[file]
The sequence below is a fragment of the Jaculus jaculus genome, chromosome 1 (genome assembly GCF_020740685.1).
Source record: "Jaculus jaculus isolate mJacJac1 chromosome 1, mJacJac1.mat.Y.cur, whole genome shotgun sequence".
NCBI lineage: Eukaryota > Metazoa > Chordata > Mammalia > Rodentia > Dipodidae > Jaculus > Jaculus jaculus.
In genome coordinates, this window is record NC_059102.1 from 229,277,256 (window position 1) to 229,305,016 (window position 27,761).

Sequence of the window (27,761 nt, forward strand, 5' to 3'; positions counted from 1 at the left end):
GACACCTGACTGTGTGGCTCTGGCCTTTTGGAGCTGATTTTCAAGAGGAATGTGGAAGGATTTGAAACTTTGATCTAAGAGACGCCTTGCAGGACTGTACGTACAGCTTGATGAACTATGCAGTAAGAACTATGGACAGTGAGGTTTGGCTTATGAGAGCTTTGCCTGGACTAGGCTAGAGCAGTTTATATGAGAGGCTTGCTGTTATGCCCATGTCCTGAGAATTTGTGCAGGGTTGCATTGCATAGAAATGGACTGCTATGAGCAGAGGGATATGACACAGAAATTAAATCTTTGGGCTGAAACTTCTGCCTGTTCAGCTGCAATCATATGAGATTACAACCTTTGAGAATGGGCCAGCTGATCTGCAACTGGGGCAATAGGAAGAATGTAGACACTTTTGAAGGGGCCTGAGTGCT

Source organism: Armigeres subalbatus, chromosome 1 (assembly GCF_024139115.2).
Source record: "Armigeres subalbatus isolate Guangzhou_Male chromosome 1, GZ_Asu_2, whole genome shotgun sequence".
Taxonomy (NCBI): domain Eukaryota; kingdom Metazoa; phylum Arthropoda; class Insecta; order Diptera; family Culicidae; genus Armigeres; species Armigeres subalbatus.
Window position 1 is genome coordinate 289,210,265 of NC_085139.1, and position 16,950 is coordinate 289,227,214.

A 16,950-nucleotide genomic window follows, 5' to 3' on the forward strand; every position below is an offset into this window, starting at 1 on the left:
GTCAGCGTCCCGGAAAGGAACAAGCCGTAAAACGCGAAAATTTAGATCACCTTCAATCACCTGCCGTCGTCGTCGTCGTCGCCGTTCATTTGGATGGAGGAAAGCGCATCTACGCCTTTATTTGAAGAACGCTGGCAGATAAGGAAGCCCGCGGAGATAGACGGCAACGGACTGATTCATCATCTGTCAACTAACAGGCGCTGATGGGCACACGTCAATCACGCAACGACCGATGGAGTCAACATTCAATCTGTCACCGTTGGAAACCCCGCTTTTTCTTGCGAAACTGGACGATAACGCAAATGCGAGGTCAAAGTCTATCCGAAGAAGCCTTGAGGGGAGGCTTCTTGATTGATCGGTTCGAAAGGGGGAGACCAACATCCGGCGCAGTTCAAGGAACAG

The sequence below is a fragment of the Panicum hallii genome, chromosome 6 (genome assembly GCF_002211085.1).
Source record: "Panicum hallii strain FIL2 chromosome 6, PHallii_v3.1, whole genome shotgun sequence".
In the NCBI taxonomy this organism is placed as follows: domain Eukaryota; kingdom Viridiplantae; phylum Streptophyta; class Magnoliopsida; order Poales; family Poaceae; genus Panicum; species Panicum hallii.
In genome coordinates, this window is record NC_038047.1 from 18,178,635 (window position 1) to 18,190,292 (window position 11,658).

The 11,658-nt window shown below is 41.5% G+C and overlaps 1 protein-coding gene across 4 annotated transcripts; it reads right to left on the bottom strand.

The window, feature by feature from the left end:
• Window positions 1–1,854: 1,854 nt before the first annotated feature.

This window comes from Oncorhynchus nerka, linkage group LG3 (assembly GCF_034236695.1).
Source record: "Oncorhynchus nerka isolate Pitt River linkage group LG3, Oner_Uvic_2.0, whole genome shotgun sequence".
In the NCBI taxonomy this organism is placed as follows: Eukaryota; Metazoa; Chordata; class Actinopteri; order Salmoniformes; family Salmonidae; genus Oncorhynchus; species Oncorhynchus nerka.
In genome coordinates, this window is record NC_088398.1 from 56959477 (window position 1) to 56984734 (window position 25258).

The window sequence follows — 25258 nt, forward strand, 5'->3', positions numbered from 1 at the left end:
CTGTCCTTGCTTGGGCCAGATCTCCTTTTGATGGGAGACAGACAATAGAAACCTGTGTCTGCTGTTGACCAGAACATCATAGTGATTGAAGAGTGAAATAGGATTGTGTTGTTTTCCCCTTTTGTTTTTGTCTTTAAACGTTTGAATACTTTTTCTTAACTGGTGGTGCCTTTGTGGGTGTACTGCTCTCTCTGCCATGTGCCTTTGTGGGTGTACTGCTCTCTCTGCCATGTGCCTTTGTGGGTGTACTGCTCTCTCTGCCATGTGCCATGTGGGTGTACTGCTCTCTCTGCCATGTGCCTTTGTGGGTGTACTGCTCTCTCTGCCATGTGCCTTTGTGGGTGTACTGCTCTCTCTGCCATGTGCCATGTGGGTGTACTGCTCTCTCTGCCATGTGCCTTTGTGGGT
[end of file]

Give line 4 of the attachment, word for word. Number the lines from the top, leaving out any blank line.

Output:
In genome coordinates, this window is record NC_059102.1 from 229,277,256 (window position 1) to 229,305,016 (window position 27,761).